May and June are the months for graduations, and it's difficult to avoid going to one or two even if your own kids and relatives aren't among those moving on. One of my first for the season was last week's graduation exercises at the University of the District of Columbia, where John H. Johnson, publisher of Ebony and Jet magazines, addressed the 1,000 graduates.

I knew what Johnson had done with his own life: He began as a poor boy, rose to the top ranks of the publishing business at an early age and has remained there for the past 40 years. But I was pleasantly surprised about what he had to say as well as his concern for the graduates, most of whose lives are unlikely to see their promise fulfilled.

Johnson is supremely confident about the work he has done -- just this month Black Enterprise Magazine named his company the number one black business in America -- but he hasn't forgotten where he came from nor has he abandoned his social responsibility.

Most striking was his alarm at the nation's present economic and social crisis. I would not have been surprised to hear such sentiments from a social scientist or a politician, but I did not expect such intensity from a businessman whose enterprises grew 17.7 percent in one year for a record $138.9 million in sales in 1984. But America's top black chief executive officer was not exultant as he looked out over the black-robed students who listened intently despite a sweltering sun:

"We are approaching a point of no return in black America, and we need the light and hope of the graduates of this day," he told them. "We are confronted today with one of the gravest crises we have faced as a people since the end of slavery."

Talking about high unemployment, rising poverty statistics and teen pregnancies, Johnson said: "Everywhere we turn, we read alarming statistics on the mounting tribulations of blacks and other minorities. And to make matters worse, we are confronted with a massive reaction against the civil rights gains of the '60s. Not since the first Reconstruction period have we seen so many assaults on gains made . . . . We are under siege . . . threatened in the inner zones of our spirit."

But Johnson did not suggest that his listeners take to sticks, stones or guns in this battle he sees shaping up. He gave them some advice that might seem a little corny, or perhaps even unfair in the way it places the onus for change entirely on the victims. But as one of only a few hundred black millionaires in America, and as an individual who understands the slippery road to success, Johnson mesmerized his audience with his Horatio Alger advice:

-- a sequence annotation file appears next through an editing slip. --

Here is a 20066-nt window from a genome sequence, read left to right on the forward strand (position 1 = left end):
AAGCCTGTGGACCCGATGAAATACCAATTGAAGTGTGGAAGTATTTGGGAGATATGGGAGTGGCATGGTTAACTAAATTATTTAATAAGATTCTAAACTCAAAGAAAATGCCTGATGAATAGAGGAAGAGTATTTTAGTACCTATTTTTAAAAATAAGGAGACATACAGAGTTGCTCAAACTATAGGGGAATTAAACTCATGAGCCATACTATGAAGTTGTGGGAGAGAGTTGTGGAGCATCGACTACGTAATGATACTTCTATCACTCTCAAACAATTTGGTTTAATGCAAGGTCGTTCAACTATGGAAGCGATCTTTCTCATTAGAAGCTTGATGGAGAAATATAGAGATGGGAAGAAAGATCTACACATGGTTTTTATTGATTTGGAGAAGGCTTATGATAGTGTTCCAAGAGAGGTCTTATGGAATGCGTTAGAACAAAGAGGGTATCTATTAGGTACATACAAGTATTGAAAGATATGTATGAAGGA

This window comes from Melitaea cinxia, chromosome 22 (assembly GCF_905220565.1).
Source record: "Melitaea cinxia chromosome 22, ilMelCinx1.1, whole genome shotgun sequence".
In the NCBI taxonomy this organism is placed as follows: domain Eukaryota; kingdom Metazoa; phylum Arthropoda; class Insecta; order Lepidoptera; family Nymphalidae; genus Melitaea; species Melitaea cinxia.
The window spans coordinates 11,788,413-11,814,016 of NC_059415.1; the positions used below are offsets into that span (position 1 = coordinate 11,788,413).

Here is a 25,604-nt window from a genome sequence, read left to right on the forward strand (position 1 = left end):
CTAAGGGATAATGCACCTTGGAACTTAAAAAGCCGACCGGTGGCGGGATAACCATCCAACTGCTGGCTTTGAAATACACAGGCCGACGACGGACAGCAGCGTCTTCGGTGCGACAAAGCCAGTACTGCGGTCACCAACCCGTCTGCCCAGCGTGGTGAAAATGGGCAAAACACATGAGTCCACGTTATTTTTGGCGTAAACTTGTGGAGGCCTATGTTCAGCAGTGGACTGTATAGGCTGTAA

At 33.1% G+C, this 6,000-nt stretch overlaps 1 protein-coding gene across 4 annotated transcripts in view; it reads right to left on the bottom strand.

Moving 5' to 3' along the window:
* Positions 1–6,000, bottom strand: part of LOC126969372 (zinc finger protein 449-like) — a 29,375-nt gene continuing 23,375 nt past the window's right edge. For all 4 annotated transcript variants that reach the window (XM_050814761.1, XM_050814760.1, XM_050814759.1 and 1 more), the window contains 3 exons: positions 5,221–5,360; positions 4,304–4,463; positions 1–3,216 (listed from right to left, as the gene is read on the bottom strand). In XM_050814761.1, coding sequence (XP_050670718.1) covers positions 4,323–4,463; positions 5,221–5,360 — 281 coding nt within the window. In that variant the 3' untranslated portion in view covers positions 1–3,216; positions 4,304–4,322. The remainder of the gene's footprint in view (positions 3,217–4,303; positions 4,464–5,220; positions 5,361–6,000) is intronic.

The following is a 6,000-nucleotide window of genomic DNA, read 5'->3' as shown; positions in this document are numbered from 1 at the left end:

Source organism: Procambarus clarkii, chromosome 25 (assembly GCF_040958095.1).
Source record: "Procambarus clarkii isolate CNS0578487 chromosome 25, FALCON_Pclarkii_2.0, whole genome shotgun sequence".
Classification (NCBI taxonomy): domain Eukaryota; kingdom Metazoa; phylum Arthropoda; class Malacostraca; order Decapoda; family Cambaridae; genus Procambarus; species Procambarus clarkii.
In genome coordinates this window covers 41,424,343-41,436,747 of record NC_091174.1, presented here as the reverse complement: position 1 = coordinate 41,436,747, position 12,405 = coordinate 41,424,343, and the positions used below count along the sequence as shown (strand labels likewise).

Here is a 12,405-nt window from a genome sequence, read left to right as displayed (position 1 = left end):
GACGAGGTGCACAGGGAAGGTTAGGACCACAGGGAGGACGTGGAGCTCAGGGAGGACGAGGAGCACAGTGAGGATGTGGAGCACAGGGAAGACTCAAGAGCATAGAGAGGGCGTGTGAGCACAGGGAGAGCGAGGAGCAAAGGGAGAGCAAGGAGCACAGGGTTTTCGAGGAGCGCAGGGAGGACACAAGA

"Our weapons in this war will be volleys of excellence that cannot be ignored or denied, and our soldiers will be men and women who are so good at what they do, whether it is law, science, computers or domestic service, that they make themselves indispensable in their communites . . . . We need graduates who can slam-dunk money and technology as well as basketballs."

As he pleaded with the graduates to make the most of their lives, small children darted restlessly around the perimeter of the quadrant where the graduates sat. I couldn't help but wonder what the future would hold for both these generations, and whether the graduates understood the rules they would have to use to translate the words they were hearing into action and results.

One step they must take is to adopt the attitude that, racism aside, they will assume full responsibility for what happens to them and not let anyone else limit where they can go.

This is a tough time to adopt such an attitude: Blacks are angry with the Reagan administration's policies, and many are living with quiet rage. Johnson admonished them to translate that rage into a positive economic contribution to the entire nation.

"If I were lucky enough to be young, gifted and black, I would make no small plans. I would decide today that I was going to the mountaintop and that I was going to be the best something the world has ever known."

As I was walking to my car after the ceremony, I saw Johnson being driven away in a black limousine, heading for the airport and a return flight to Chicago. He had been applauded as a role model, a mentor and a teacher. But I knew that he didn't have to appear at UDC that day. I could only conclude that he was there because he cared. And I realized that each of us similarly has an individual responsibility to pursue answers and to care.